Man, I love this kid. He is wonderful, though a bit naive. He was not quite catching my idea, so I explained more, “Ivan, I don’t think you are listening to me. You and I are totally on the same wave link here. We want the same thing. I just think you could expand your influence with a little advertising and some name recognition.”
Ivan paused. Then he responded, trying to be respectful. “Tony, you are the one who is not listening. I don’t want to expand influence. I understand your heart, but Jesus is perfectly capable of expanding his own influence. The Christian church has divided again and again over a need to brand their work. That is why there are hundreds if not thousands of denominations today. The reality is, St. Frances is doing beautiful things. Reed College is also doing a beautiful thing to let us use their van free of charge. Why on earth wouldn’t we just support those two beautiful things without having to drape another name on top of it? Why turn it into a marketing strategy? At least, that is the way I see it.”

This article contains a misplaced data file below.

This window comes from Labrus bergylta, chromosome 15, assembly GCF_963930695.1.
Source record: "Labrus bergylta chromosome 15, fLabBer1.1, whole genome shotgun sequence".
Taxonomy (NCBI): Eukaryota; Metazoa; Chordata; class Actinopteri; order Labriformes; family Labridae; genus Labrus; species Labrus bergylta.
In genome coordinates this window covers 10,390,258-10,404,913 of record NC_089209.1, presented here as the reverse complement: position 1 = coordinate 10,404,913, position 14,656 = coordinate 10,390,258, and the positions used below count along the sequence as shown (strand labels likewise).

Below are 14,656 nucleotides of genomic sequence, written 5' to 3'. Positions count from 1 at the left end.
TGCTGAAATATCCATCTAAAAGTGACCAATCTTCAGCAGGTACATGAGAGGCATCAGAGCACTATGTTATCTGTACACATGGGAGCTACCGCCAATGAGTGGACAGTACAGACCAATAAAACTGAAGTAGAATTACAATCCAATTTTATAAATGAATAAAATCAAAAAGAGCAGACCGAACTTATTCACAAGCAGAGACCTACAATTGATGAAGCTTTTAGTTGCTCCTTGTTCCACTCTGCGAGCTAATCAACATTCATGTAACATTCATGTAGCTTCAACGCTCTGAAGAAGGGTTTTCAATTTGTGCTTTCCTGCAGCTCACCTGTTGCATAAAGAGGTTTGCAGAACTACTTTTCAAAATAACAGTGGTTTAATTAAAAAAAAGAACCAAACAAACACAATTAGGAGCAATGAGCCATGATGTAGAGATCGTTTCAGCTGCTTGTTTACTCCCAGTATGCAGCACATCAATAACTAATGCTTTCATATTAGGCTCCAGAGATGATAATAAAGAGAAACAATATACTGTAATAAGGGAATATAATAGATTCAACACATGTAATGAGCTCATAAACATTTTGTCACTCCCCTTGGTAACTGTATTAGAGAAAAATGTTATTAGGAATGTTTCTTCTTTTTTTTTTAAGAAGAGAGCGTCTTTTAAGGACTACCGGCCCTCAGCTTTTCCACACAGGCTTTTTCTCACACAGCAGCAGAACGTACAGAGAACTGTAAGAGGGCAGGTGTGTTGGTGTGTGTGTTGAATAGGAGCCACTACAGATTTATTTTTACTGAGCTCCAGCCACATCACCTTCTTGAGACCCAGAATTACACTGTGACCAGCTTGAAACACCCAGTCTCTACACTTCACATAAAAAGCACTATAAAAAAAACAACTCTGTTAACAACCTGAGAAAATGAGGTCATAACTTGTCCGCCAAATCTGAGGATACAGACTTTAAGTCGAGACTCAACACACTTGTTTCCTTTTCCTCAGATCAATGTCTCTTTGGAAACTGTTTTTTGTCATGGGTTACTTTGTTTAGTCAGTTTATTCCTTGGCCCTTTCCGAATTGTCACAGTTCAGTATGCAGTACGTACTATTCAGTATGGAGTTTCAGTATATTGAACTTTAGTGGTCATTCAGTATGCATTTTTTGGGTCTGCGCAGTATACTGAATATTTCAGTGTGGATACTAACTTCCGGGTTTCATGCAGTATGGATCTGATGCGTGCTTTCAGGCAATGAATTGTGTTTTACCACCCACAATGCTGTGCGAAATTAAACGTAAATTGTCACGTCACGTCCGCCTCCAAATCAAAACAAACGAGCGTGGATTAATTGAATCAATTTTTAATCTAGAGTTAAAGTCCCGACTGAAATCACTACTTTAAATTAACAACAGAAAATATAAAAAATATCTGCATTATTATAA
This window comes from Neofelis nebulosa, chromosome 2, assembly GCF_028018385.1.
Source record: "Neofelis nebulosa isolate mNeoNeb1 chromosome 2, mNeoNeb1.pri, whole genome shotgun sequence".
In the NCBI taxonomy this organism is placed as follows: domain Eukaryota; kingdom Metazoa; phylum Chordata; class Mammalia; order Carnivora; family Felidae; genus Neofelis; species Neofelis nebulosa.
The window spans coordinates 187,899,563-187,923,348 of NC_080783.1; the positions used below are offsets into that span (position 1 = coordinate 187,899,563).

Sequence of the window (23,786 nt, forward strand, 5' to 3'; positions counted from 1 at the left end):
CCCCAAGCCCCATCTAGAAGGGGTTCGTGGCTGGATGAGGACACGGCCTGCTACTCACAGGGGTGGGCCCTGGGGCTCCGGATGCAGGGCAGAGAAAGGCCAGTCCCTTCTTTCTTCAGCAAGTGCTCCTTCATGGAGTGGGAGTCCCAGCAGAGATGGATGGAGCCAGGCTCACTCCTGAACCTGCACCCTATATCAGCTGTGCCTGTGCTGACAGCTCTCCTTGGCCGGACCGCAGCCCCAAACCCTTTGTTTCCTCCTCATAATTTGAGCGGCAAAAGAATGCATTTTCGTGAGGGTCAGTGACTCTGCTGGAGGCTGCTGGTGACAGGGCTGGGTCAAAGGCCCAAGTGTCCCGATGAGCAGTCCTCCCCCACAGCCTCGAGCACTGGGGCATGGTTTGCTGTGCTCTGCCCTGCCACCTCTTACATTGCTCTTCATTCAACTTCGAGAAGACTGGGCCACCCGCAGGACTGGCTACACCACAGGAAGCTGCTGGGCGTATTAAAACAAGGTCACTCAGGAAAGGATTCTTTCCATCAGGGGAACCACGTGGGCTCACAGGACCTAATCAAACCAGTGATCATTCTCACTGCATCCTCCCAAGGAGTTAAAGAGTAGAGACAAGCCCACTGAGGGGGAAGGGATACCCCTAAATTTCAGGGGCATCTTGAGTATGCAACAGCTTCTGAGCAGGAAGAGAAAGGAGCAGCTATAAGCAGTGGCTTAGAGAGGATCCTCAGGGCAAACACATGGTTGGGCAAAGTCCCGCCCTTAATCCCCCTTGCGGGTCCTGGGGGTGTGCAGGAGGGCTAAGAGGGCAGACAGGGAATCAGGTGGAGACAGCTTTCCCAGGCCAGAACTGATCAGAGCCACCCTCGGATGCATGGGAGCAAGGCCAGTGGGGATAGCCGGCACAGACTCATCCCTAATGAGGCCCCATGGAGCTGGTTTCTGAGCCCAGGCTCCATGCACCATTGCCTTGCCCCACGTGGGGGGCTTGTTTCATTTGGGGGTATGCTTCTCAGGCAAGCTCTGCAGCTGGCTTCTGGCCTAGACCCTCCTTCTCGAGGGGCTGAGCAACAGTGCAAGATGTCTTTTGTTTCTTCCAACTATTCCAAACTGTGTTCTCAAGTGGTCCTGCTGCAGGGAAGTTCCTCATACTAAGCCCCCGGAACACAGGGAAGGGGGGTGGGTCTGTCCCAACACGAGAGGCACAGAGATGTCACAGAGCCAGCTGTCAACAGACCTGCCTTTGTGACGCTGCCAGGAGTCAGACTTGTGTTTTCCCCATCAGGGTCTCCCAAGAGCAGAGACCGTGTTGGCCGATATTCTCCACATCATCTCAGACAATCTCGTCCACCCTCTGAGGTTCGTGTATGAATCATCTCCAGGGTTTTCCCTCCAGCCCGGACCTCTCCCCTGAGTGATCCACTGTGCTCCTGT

I can be slow. I think I finally got the point.
As I drove home that day, I steeped in Ivan’s words. “I don’t want to expand influence . . . Jesus is perfectly capable of expanding his own influence . . . The Christian church has divided over the need to brand . . .” Round and round his words went inside me.
Why is it that every church needs its own homeless ministry, branded with the church’s name? Or single mothers? Or recovery? Or school cleanup? Or, or, or, each branded with the church’s marquee or specialized DBA.
Every neighborhood already has dedicated people and organizations in every realm of human need. What would happen if we stopped worrying about our religious brands? What would happen if we just supported those other dedicated souls with our time, talents, and money? What if we defended their efforts, not caring who gets the credit? How would that change the way others view the people of Jesus?
I think I know what Ivan would say.
I know what Jesus would say: “So when you give to the poor, do not sound a trumpet before you, as the hypocrites do in the synagogues and in the streets, so that they may be honored by men. Truly I say to you, they have their reward in full” (Matt. 6:2).
(excerpt is taken from Neighbors and Wise Men, chapter “Lessons”.)